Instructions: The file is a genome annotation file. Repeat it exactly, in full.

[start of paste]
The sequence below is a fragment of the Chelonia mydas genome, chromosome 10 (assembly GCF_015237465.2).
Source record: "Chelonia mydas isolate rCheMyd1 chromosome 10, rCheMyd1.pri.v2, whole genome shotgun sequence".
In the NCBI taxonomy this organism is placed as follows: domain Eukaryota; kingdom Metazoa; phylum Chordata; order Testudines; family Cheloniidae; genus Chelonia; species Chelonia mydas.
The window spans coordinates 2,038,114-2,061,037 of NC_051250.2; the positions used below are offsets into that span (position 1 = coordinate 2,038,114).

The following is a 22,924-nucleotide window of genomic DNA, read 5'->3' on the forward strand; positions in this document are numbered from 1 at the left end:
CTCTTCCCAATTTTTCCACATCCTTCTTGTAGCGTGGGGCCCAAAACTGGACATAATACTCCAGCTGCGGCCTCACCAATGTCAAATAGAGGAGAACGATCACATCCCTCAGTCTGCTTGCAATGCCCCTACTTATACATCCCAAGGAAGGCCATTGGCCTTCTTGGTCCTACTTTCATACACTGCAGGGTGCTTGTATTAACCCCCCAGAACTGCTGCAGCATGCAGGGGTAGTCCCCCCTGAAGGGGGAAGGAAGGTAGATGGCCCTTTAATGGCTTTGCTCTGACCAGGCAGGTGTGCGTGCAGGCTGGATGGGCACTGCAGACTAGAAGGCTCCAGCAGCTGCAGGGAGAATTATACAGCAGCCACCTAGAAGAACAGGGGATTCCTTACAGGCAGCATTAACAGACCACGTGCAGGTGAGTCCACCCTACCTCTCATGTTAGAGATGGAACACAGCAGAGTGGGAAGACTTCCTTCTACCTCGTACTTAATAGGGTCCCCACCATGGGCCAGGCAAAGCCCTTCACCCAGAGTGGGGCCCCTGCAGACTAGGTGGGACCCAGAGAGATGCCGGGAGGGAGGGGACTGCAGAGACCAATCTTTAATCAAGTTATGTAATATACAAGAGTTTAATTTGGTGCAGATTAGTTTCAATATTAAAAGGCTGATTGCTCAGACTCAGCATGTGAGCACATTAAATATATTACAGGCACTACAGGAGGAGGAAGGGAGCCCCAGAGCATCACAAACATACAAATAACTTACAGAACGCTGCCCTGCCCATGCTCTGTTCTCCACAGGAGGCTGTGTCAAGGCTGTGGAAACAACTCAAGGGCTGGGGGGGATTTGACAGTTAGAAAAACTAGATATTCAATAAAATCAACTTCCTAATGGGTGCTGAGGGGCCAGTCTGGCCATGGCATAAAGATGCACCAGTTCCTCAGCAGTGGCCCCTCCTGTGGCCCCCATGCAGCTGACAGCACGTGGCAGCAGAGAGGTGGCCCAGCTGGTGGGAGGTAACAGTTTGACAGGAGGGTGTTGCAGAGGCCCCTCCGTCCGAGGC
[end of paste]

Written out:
The sequence below is a fragment of the Chelonia mydas genome, chromosome 10 (assembly GCF_015237465.2).
Source record: "Chelonia mydas isolate rCheMyd1 chromosome 10, rCheMyd1.pri.v2, whole genome shotgun sequence".
In the NCBI taxonomy this organism is placed as follows: domain Eukaryota; kingdom Metazoa; phylum Chordata; order Testudines; family Cheloniidae; genus Chelonia; species Chelonia mydas.
The window spans coordinates 2,038,114-2,061,037 of NC_051250.2; the positions used below are offsets into that span (position 1 = coordinate 2,038,114).

The following is a 22,924-nucleotide window of genomic DNA, read 5'->3' on the forward strand; positions in this document are numbered from 1 at the left end:
CTCTTCCCAATTTTTCCACATCCTTCTTGTAGCGTGGGGCCCAAAACTGGACATAATACTCCAGCTGCGGCCTCACCAATGTCAAATAGAGGAGAACGATCACATCCCTCAGTCTGCTTGCAATGCCCCTACTTATACATCCCAAGGAAGGCCATTGGCCTTCTTGGTCCTACTTTCATACACTGCAGGGTGCTTGTATTAACCCCCCAGAACTGCTGCAGCATGCAGGGGTAGTCCCCCCTGAAGGGGGAAGGAAGGTAGATGGCCCTTTAATGGCTTTGCTCTGACCAGGCAGGTGTGCGTGCAGGCTGGATGGGCACTGCAGACTAGAAGGCTCCAGCAGCTGCAGGGAGAATTATACAGCAGCCACCTAGAAGAACAGGGGATTCCTTACAGGCAGCATTAACAGACCACGTGCAGGTGAGTCCACCCTACCTCTCATGTTAGAGATGGAACACAGCAGAGTGGGAAGACTTCCTTCTACCTCGTACTTAATAGGGTCCCCACCATGGGCCAGGCAAAGCCCTTCACCCAGAGTGGGGCCCCTGCAGACTAGGTGGGACCCAGAGAGATGCCGGGAGGGAGGGGACTGCAGAGACCAATCTTTAATCAAGTTATGTAATATACAAGAGTTTAATTTGGTGCAGATTAGTTTCAATATTAAAAGGCTGATTGCTCAGACTCAGCATGTGAGCACATTAAATATATTACAGGCACTACAGGAGGAGGAAGGGAGCCCCAGAGCATCACAAACATACAAATAACTTACAGAACGCTGCCCTGCCCATGCTCTGTTCTCCACAGGAGGCTGTGTCAAGGCTGTGGAAACAACTCAAGGGCTGGGGGGGATTTGACAGTTAGAAAAACTAGATATTCAATAAAATCAACTTCCTAATGGGTGCTGAGGGGCCAGTCTGGCCATGGCATAAAGATGCACCAGTTCCTCAGCAGTGGCCCCTCCTGTGGCCCCCATGCAGCTGACAGCACGTGGCAGCAGAGAGGTGGCCCAGCTGGTGGGAGGTAACAGTTTGACAGGAGGGTGTTGCAGAGGCCCCTCCGTCCGAGGC